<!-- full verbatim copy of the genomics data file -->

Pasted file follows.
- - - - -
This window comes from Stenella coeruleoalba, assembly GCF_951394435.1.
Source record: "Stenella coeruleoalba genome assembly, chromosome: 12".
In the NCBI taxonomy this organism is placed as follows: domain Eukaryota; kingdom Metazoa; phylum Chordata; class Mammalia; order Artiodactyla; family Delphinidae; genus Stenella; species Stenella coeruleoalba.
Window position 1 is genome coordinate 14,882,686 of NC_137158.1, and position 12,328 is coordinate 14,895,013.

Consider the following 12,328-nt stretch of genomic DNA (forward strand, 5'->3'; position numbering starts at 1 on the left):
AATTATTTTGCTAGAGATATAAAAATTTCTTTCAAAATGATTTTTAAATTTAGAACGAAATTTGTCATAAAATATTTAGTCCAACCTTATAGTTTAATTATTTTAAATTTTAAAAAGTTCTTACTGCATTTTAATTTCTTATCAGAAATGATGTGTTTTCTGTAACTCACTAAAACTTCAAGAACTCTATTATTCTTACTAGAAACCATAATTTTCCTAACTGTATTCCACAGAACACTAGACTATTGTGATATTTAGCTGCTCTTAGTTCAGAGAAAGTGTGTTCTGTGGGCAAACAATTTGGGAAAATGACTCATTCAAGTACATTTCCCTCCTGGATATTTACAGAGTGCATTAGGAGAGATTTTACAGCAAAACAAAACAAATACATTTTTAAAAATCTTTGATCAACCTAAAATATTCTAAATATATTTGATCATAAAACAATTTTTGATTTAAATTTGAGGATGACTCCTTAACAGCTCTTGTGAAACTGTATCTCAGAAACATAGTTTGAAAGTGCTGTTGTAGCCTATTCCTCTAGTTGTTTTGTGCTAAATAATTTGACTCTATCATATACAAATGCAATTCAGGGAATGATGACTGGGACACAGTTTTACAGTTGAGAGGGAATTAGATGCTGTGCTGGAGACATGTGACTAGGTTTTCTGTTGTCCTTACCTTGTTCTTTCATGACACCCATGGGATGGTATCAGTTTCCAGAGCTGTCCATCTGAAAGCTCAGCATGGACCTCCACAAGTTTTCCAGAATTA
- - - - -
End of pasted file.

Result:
This window comes from Stenella coeruleoalba, assembly GCF_951394435.1.
Source record: "Stenella coeruleoalba genome assembly, chromosome: 12".
In the NCBI taxonomy this organism is placed as follows: domain Eukaryota; kingdom Metazoa; phylum Chordata; class Mammalia; order Artiodactyla; family Delphinidae; genus Stenella; species Stenella coeruleoalba.
Window position 1 is genome coordinate 14,882,686 of NC_137158.1, and position 12,328 is coordinate 14,895,013.

Consider the following 12,328-nt stretch of genomic DNA (forward strand, 5'->3'; position numbering starts at 1 on the left):
AATTATTTTGCTAGAGATATAAAAATTTCTTTCAAAATGATTTTTAAATTTAGAACGAAATTTGTCATAAAATATTTAGTCCAACCTTATAGTTTAATTATTTTAAATTTTAAAAAGTTCTTACTGCATTTTAATTTCTTATCAGAAATGATGTGTTTTCTGTAACTCACTAAAACTTCAAGAACTCTATTATTCTTACTAGAAACCATAATTTTCCTAACTGTATTCCACAGAACACTAGACTATTGTGATATTTAGCTGCTCTTAGTTCAGAGAAAGTGTGTTCTGTGGGCAAACAATTTGGGAAAATGACTCATTCAAGTACATTTCCCTCCTGGATATTTACAGAGTGCATTAGGAGAGATTTTACAGCAAAACAAAACAAATACATTTTTAAAAATCTTTGATCAACCTAAAATATTCTAAATATATTTGATCATAAAACAATTTTTGATTTAAATTTGAGGATGACTCCTTAACAGCTCTTGTGAAACTGTATCTCAGAAACATAGTTTGAAAGTGCTGTTGTAGCCTATTCCTCTAGTTGTTTTGTGCTAAATAATTTGACTCTATCATATACAAATGCAATTCAGGGAATGATGACTGGGACACAGTTTTACAGTTGAGAGGGAATTAGATGCTGTGCTGGAGACATGTGACTAGGTTTTCTGTTGTCCTTACCTTGTTCTTTCATGACACCCATGGGATGGTATCAGTTTCCAGAGCTGTCCATCTGAAAGCTCAGCATGGACCTCCACAAGTTTTCCAGAATTA